The Financial Services and the Treasury Bureau is proposing the establishment of an independent insurance authority to strengthen regulation of the industry.

A consultation paper on the "Proposed Establishment of an Independent Insurance Authority" was released by the Government on 12 July 2010 to invite public views on a proposal to establish an Insurance Authority (IA) to oversee the entire insurance industry in replacement of the Office of the Commissioner of Insurance (OCI). The proposed IA will be responsible for regulating insurance companies as well as insurance intermediaries such as brokers and agents.

The salient points of the consultation paper are as follows:

  1. The IA shall be empowered to issue licences, conduct routine supervision and inspection, and impose disciplinary sanctions for breaches, etc with respect to insurance companies and insurance agents and brokers.
  2. In particular, the IA shall be given additional supervisory powers (not enjoyed by the OCI) modelled on the Securities and Futures Ordinance, including powers to:
    1. enter into the premises of regulated entities to conduct inspections,
    2. initiate and pursue investigations,
    3. make enquiries,
    4. gain access to records and documents,
    5. apply for court orders to compel compliance with reasonable requirements imposed by the IA during an inspection and investigation,
    6. impose sanctions such as public reprimands and fines, and
    7. prosecute offences summarily.
  3. The existing self-regulatory system for insurance intermediaries shall be replaced by the direct supervision of the IA through a licensing regime. The three self-regulatory organisations (i.e. the Insurance Agents Registration Board under the Hong Kong Federation of Insurers, the Hong Kong Confederation of Insurance Brokers and the Professional Insurance Brokers Association) shall continue to perform the functions of trade bodies such as industry promotion, providing training and setting best practices.
  4. However, the sale of insurance products by bank staff (which accounts for up to 30% of insurance products sold in Hong Kong at present) shall be regulated by the Hong Kong Monetary Authority (HKMA) based on the standards and procedures set by the IA as well as additional conduct requirements for bank employees imposed by the HKMA. Nevertheless, the relevant bank staff will be required to obtain a licence by the IA before engaging in any sales activities.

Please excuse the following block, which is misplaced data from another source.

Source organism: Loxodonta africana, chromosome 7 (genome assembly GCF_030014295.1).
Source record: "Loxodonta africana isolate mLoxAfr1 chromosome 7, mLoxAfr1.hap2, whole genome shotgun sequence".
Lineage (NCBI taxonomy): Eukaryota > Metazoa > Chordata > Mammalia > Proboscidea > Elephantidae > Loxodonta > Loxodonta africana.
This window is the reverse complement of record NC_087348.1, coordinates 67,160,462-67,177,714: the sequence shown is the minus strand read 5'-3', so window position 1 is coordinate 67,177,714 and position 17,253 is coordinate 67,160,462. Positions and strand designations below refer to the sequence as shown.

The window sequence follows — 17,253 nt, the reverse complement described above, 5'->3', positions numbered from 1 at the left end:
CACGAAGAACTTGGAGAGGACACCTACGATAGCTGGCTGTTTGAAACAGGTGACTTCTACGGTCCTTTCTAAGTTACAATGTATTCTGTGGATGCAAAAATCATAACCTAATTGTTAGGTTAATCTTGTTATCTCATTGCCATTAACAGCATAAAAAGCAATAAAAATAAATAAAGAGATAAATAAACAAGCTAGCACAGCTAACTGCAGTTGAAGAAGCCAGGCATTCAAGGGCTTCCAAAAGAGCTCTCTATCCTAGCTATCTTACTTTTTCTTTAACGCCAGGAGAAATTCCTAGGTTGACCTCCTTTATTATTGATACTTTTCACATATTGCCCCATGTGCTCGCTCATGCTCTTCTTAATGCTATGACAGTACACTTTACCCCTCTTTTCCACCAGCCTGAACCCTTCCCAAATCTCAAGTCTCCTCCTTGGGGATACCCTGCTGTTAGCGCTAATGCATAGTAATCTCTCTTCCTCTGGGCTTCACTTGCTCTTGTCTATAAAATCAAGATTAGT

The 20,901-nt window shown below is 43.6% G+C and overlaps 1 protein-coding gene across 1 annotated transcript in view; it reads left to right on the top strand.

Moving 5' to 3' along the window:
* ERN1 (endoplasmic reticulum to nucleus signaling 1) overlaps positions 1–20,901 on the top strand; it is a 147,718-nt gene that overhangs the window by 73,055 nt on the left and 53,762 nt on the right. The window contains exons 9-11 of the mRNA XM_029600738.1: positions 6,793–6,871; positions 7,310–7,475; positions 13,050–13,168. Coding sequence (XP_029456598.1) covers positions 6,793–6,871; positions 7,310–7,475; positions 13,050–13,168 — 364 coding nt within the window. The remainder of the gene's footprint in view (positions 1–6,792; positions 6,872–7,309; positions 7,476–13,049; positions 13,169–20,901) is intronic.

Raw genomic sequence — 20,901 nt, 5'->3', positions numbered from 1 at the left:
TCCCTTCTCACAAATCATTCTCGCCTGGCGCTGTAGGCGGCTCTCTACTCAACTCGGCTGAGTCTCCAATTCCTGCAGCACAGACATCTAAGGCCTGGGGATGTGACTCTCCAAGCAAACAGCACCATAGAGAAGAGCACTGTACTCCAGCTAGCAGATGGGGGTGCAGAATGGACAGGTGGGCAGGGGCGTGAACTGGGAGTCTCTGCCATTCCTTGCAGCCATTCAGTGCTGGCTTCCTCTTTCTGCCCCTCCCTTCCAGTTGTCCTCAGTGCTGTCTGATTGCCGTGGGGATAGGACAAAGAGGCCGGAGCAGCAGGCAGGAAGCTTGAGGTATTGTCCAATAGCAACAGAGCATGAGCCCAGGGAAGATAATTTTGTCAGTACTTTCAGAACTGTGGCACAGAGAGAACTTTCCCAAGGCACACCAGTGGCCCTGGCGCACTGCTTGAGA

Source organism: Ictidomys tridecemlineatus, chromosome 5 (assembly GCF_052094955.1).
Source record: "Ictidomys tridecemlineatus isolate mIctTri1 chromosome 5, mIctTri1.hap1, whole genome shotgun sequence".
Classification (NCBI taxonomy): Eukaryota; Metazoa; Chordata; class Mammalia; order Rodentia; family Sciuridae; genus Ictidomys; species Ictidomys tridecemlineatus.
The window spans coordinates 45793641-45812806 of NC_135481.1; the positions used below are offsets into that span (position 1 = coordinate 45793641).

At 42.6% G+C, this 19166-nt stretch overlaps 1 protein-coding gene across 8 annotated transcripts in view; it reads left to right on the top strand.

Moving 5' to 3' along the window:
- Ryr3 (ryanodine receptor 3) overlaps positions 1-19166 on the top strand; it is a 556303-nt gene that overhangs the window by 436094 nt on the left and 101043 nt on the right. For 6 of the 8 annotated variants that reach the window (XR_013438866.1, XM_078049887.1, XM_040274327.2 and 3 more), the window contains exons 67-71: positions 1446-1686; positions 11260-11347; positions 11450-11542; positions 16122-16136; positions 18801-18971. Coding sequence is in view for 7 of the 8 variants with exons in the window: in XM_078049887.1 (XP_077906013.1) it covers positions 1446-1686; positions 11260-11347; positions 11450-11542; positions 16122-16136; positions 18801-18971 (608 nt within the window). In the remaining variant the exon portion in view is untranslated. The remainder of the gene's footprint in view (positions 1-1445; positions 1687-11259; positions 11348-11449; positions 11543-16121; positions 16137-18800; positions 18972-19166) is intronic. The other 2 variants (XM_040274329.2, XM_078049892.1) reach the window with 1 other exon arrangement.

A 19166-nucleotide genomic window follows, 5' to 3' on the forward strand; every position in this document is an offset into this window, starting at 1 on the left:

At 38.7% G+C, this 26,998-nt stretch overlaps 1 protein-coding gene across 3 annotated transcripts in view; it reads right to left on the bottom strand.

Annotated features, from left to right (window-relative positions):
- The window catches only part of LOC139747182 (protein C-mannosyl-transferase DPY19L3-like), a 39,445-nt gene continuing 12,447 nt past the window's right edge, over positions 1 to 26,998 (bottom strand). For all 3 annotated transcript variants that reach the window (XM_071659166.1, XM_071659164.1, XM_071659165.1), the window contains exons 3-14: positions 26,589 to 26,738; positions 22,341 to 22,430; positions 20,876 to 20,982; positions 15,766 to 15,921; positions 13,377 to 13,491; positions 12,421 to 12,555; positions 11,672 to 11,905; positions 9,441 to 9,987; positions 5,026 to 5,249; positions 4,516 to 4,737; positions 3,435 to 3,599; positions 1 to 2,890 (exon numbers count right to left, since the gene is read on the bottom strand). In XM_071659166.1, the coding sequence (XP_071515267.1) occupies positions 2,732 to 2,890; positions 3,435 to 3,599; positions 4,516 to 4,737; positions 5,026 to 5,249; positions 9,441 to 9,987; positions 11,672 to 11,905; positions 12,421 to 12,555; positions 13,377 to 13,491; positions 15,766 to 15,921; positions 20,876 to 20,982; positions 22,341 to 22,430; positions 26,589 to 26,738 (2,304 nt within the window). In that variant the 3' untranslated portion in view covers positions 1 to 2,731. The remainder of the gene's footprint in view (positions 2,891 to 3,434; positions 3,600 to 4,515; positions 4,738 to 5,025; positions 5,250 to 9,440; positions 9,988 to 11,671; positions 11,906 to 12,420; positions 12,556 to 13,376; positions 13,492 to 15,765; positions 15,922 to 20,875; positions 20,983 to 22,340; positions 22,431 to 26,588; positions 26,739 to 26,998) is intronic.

5. The IA shall be funded by the following sources:
    1. a fixed licence fee payable by all insurers and insurance intermediaries,
    2. a variable licence fee payable by insurers based on their individual liabilities,
    3. user fees for specific services such as applications for transfer of business, change of shareholding structure or key personnel, etc., and
    4. a levy of 0.1% on premiums for all insurance policies.

To reduce the impact on the industry, there will be cost-mitigating measures adopted in the first five years of the establishment of the IA, such as waiver of licence fees for insurance intermediaries directly licensed by the IA, and a gradual increase in the levy to be imposed on premiums.

The industry and the public are invited to express their views on the proposal during the 3-month consultation period, which shall end on 11 October 2010. A bill on the establishment of the IA is planned to be introduced to the Legislative Council in 2011. It is anticipated that if the market supports the proposal, the IA may be established as early as 2012 to 2013.


The Government's proposal for a single watchdog for the entire industry is a major development in insurance regulation in Hong Kong. This is a welcome development as it will streamline the regulation of the insurance industry in Hong Kong and bring the regulatory regime in line with international practice for regulators to be financially and operationally independent of the Government.

At this stage, the proposal is still subject to the consultation process. We anticipate that the regulation of the sale of insurance products by bank staff will attract attention as there will effectively be a dual watchdog over bank employees.